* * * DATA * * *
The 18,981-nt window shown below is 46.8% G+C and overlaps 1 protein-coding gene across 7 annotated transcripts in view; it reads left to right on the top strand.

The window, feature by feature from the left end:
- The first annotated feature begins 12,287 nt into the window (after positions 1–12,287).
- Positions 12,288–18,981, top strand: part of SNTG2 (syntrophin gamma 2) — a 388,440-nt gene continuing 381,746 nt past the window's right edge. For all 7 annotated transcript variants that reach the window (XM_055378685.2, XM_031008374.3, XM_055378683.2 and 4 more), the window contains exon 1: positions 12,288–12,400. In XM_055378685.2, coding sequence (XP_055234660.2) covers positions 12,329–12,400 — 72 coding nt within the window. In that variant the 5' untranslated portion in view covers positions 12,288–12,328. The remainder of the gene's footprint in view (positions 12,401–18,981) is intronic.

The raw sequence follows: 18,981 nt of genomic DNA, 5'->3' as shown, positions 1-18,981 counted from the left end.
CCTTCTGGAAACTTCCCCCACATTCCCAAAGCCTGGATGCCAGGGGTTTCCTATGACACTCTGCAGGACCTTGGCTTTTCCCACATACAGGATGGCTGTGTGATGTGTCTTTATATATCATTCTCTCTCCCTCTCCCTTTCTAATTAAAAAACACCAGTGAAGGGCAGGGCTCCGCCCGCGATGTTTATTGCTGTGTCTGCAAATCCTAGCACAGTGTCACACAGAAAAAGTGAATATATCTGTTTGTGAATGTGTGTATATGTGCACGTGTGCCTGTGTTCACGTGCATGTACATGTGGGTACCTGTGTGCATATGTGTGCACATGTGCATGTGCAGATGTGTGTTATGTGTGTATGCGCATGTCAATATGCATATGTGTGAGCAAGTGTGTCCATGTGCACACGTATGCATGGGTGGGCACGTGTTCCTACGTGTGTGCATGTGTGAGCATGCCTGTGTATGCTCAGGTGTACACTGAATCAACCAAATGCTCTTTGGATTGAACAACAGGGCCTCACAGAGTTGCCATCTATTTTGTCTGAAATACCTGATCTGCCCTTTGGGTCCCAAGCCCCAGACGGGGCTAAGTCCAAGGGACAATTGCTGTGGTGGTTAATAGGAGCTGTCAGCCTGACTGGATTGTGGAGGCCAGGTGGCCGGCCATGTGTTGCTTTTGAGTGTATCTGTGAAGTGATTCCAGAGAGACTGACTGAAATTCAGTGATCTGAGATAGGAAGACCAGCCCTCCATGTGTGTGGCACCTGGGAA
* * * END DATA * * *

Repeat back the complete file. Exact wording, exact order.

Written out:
The 18,981-nt window shown below is 46.8% G+C and overlaps 1 protein-coding gene across 7 annotated transcripts in view; it reads left to right on the top strand.

The window, feature by feature from the left end:
- The first annotated feature begins 12,287 nt into the window (after positions 1–12,287).
- Positions 12,288–18,981, top strand: part of SNTG2 (syntrophin gamma 2) — a 388,440-nt gene continuing 381,746 nt past the window's right edge. For all 7 annotated transcript variants that reach the window (XM_055378685.2, XM_031008374.3, XM_055378683.2 and 4 more), the window contains exon 1: positions 12,288–12,400. In XM_055378685.2, coding sequence (XP_055234660.2) covers positions 12,329–12,400 — 72 coding nt within the window. In that variant the 5' untranslated portion in view covers positions 12,288–12,328. The remainder of the gene's footprint in view (positions 12,401–18,981) is intronic.

The raw sequence follows: 18,981 nt of genomic DNA, 5'->3' as shown, positions 1-18,981 counted from the left end.
CCTTCTGGAAACTTCCCCCACATTCCCAAAGCCTGGATGCCAGGGGTTTCCTATGACACTCTGCAGGACCTTGGCTTTTCCCACATACAGGATGGCTGTGTGATGTGTCTTTATATATCATTCTCTCTCCCTCTCCCTTTCTAATTAAAAAACACCAGTGAAGGGCAGGGCTCCGCCCGCGATGTTTATTGCTGTGTCTGCAAATCCTAGCACAGTGTCACACAGAAAAAGTGAATATATCTGTTTGTGAATGTGTGTATATGTGCACGTGTGCCTGTGTTCACGTGCATGTACATGTGGGTACCTGTGTGCATATGTGTGCACATGTGCATGTGCAGATGTGTGTTATGTGTGTATGCGCATGTCAATATGCATATGTGTGAGCAAGTGTGTCCATGTGCACACGTATGCATGGGTGGGCACGTGTTCCTACGTGTGTGCATGTGTGAGCATGCCTGTGTATGCTCAGGTGTACACTGAATCAACCAAATGCTCTTTGGATTGAACAACAGGGCCTCACAGAGTTGCCATCTATTTTGTCTGAAATACCTGATCTGCCCTTTGGGTCCCAAGCCCCAGACGGGGCTAAGTCCAAGGGACAATTGCTGTGGTGGTTAATAGGAGCTGTCAGCCTGACTGGATTGTGGAGGCCAGGTGGCCGGCCATGTGTTGCTTTTGAGTGTATCTGTGAAGTGATTCCAGAGAGACTGACTGAAATTCAGTGATCTGAGATAGGAAGACCAGCCCTCCATGTGTGTGGCACCTGGGAA